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Size-exclusion chromatography as a stand-alone methodology identifies novel markers in mass spectrometry analyses of plasma-derived vesicles from healthy individuals.

de Menezes-Neto A, Sáez MJ, Lozano-Ramos I, Segui-Barber J, Martin-Jaular L, Ullate JM, Fernandez-Becerra C, Borrás FE, Del Portillo HA - J Extracell Vesicles (2015)

Bottom Line: In this study, we have addressed both challenges by carrying-out mass spectrometry (MS) analyses of plasma-derived vesicles, in the size range of exosomes, from healthy donors obtained by 2 alternative methodologies: size-exclusion chromatography (SEC) on sepharose columns and Exo-Spin™.Noticeably, after a cross-comparative analysis of all published studies using MS to characterize plasma-derived exosomes from healthy individuals, we also observed a paucity of "classical exosome markers." Independent of the isolation method, however, we consistently identified 2 proteins, CD5 antigen-like (CD5L) and galectin-3-binding protein (LGALS3BP), whose presence was validated by a bead-exosome FACS assay.Altogether, our results support the use of SEC as a stand-alone methodology to obtain preparations of extracellular vesicles, in the size range of exosomes, from plasma and suggest the use of CD5L and LGALS3BP as more suitable markers of plasma-derived vesicles in MS.

View Article: PubMed Central - PubMed

Affiliation: ISGlobal, Barcelona Centre for International Health Research (CRESIB), Hospital Clínic - Universitat de Barcelona, Barcelona, Spain.

ABSTRACT
Plasma-derived vesicles hold a promising potential for use in biomedical applications. Two major challenges, however, hinder their implementation into translational tools: (a) the incomplete characterization of the protein composition of plasma-derived vesicles, in the size range of exosomes, as mass spectrometric analysis of plasma sub-components is recognizably troublesome and (b) the limited reach of vesicle-based studies in settings where the infrastructural demand of ultracentrifugation, the most widely used isolation/purification methodology, is not available. In this study, we have addressed both challenges by carrying-out mass spectrometry (MS) analyses of plasma-derived vesicles, in the size range of exosomes, from healthy donors obtained by 2 alternative methodologies: size-exclusion chromatography (SEC) on sepharose columns and Exo-Spin™. No exosome markers, as opposed to the most abundant plasma proteins, were detected by Exo-Spin™. In contrast, exosomal markers were present in the early fractions of SEC where the most abundant plasma proteins have been largely excluded. Noticeably, after a cross-comparative analysis of all published studies using MS to characterize plasma-derived exosomes from healthy individuals, we also observed a paucity of "classical exosome markers." Independent of the isolation method, however, we consistently identified 2 proteins, CD5 antigen-like (CD5L) and galectin-3-binding protein (LGALS3BP), whose presence was validated by a bead-exosome FACS assay. Altogether, our results support the use of SEC as a stand-alone methodology to obtain preparations of extracellular vesicles, in the size range of exosomes, from plasma and suggest the use of CD5L and LGALS3BP as more suitable markers of plasma-derived vesicles in MS.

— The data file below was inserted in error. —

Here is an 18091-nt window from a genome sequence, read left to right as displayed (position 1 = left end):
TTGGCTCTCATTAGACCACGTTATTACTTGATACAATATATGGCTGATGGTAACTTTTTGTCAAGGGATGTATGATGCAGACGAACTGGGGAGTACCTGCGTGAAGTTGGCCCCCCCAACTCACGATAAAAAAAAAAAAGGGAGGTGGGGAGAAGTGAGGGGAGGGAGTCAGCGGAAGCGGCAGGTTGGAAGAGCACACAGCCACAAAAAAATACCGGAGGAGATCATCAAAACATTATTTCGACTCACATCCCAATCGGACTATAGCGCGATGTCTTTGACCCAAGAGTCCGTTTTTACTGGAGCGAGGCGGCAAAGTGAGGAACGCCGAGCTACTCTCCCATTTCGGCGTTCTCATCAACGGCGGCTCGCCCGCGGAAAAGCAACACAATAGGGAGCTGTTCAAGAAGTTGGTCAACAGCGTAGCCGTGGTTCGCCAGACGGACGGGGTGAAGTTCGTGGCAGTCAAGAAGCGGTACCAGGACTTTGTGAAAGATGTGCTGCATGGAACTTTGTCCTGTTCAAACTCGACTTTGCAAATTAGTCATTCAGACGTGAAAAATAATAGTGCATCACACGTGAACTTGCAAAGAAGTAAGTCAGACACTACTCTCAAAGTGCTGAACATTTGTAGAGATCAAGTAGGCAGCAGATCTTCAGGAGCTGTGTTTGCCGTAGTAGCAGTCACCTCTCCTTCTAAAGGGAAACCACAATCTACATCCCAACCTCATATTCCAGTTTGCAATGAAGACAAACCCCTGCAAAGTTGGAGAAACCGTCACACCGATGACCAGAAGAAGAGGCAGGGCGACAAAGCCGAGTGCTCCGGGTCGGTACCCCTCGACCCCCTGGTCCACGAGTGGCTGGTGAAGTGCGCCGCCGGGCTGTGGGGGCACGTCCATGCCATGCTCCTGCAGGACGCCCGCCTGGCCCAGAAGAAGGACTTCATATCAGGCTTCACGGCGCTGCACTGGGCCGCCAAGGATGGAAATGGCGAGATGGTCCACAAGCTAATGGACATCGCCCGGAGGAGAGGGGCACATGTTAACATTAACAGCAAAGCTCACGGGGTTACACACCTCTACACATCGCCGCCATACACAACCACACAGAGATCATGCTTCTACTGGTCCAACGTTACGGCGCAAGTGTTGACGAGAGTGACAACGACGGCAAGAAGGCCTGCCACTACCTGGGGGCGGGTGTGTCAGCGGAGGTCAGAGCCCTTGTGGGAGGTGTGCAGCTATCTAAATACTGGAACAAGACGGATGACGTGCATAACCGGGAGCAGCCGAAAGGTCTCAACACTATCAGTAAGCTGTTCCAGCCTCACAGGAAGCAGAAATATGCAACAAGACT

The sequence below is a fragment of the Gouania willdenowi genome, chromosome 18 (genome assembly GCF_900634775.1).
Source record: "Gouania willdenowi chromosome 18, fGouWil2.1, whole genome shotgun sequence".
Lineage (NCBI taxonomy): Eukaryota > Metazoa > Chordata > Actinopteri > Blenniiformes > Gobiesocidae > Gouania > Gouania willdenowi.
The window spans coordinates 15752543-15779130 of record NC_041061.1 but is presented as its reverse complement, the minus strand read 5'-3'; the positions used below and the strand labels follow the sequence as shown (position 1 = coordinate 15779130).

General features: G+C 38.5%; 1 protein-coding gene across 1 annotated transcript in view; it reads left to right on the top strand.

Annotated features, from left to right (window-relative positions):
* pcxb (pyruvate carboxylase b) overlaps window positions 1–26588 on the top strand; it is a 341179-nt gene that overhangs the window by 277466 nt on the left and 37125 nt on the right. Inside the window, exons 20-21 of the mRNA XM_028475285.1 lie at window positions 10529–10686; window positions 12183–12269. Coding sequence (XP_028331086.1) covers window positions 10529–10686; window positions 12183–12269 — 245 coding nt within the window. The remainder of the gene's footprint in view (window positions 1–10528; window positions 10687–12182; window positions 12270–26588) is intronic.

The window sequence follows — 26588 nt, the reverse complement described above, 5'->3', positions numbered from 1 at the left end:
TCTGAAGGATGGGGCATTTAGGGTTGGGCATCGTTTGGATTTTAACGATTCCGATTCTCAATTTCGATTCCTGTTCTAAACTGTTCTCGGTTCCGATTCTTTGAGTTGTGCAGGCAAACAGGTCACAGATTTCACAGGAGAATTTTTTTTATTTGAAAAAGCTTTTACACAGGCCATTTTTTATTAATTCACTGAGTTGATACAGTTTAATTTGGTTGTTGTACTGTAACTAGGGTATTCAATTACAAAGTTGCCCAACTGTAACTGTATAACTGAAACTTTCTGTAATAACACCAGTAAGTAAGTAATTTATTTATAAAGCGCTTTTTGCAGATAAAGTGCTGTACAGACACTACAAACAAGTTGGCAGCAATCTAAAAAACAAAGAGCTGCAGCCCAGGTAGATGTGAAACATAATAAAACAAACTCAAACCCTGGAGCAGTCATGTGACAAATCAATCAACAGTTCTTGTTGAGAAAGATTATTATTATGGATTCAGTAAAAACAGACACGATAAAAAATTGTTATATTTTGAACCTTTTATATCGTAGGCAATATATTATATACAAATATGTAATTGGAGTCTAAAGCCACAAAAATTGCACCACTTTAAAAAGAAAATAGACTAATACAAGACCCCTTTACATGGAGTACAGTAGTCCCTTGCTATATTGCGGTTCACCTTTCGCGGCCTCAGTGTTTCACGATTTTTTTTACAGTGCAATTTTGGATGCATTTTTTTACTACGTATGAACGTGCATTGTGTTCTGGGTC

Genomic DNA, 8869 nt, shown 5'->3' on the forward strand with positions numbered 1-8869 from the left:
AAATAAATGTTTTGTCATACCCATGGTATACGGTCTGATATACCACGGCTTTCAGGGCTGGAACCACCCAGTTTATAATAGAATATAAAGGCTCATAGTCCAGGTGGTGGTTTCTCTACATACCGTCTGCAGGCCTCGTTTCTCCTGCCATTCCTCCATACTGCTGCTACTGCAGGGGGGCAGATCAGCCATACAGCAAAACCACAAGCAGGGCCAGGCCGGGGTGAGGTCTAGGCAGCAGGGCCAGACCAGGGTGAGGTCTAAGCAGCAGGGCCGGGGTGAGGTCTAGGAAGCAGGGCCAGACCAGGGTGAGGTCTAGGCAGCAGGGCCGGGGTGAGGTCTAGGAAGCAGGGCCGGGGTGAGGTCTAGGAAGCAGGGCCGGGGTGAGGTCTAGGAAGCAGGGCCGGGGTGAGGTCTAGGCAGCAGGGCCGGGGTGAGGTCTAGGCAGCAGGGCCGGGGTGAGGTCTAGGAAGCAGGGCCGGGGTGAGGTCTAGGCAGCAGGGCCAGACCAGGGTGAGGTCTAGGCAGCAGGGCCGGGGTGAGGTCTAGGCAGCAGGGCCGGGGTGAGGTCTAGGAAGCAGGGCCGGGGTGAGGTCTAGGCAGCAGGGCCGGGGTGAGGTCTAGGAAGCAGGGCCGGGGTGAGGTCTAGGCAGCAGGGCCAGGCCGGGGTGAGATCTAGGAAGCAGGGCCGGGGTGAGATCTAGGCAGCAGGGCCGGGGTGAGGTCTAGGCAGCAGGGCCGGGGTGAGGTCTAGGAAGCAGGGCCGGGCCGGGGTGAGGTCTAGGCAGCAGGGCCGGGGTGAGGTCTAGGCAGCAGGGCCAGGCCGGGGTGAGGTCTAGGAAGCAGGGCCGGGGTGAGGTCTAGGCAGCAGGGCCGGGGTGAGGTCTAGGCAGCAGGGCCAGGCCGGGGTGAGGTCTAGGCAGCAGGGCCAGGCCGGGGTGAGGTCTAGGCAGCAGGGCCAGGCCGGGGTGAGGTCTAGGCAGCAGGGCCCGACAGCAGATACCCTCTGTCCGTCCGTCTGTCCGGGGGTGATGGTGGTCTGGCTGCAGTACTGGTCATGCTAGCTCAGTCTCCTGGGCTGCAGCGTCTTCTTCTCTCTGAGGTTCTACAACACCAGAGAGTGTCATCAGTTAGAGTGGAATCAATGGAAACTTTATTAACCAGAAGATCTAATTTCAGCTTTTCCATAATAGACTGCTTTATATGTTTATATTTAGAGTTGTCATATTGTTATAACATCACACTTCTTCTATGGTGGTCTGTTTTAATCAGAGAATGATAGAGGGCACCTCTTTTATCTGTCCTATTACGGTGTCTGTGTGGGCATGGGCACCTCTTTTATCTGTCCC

No MeSH data available.


Related in: MedlinePlus

Isolation of plasma-derived exosomes by size-exclusion chromatography. An aliquot (1 mL) of undiluted plasma from Donor 1 was passed through a sepharose (CL-2B) column, and 30 fractions of 0.5 mL each were collected. (a) SDS–PAGE stained with silver and protein concentration values of fractions 6–14 were measured by Bradford assay (fractions 6, 7 and 8 were below the lower limit of detection) and fractions 6–9 were analysed by flow cytometry, after coupling of vesicles to 4 µm latex beads, for the presence of antigens CD9 (1:10) and CD81 (1:10). The secondary anti-mouse antibody was conjugated to FITC and was used at a 1:100 dilution. MFI: mean fluorescence intensity. (b) Fractions 7–11 were submitted to NTA on a NanoSight LM10 (software version 3.0).
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Figure 0002: Isolation of plasma-derived exosomes by size-exclusion chromatography. An aliquot (1 mL) of undiluted plasma from Donor 1 was passed through a sepharose (CL-2B) column, and 30 fractions of 0.5 mL each were collected. (a) SDS–PAGE stained with silver and protein concentration values of fractions 6–14 were measured by Bradford assay (fractions 6, 7 and 8 were below the lower limit of detection) and fractions 6–9 were analysed by flow cytometry, after coupling of vesicles to 4 µm latex beads, for the presence of antigens CD9 (1:10) and CD81 (1:10). The secondary anti-mouse antibody was conjugated to FITC and was used at a 1:100 dilution. MFI: mean fluorescence intensity. (b) Fractions 7–11 were submitted to NTA on a NanoSight LM10 (software version 3.0).

Mentions: Aiming to exclude abundant plasma proteins, the 3 preparations were processed for vesicle isolation by SEC. Upon chromatographic fractionation, vesicles should elute in early fractions, prior to the bulk of plasma proteins (11). We thus performed electrophoresis, protein quantification, NTA analysis and flow cytometry for early fractions. As illustrated with data from donor “1,” the complexity and total amount of protein steadily increased as the separation progressed (Fig. 2a). Moreover, a bead-exosome flow cytometry assay (8) revealed that the highest MFIs for CD9 or CD81, 2 tetraspanins considered “classical” exosomal markers, were observed in fraction 8 (Fig. 2a). In addition, as detected by NTA, particles within the expected size range of exosomes began to elute in higher concentration from fraction 8 onwards (Fig. 2b). Remarkably, neither NTA nor flow cytometry results held any correlation to the protein content of the corresponding fractions. Thus, while virtually no protein was detected until fraction 8, it is clear that from fraction 11 onwards there was a disproportional accumulation of proteins, mainly in the mass range of 55–70 kDa, which encloses the molecular weight of serum albumin (66 kDa), the most abundant protein of plasma. Results from donors “2” and “3” were similar (Supplementary Fig. 1). Altogether, these results demonstrate that chromatographic isolation efficiently separates vesicles from non-related abundant plasma proteins that would otherwise contaminate the preparations.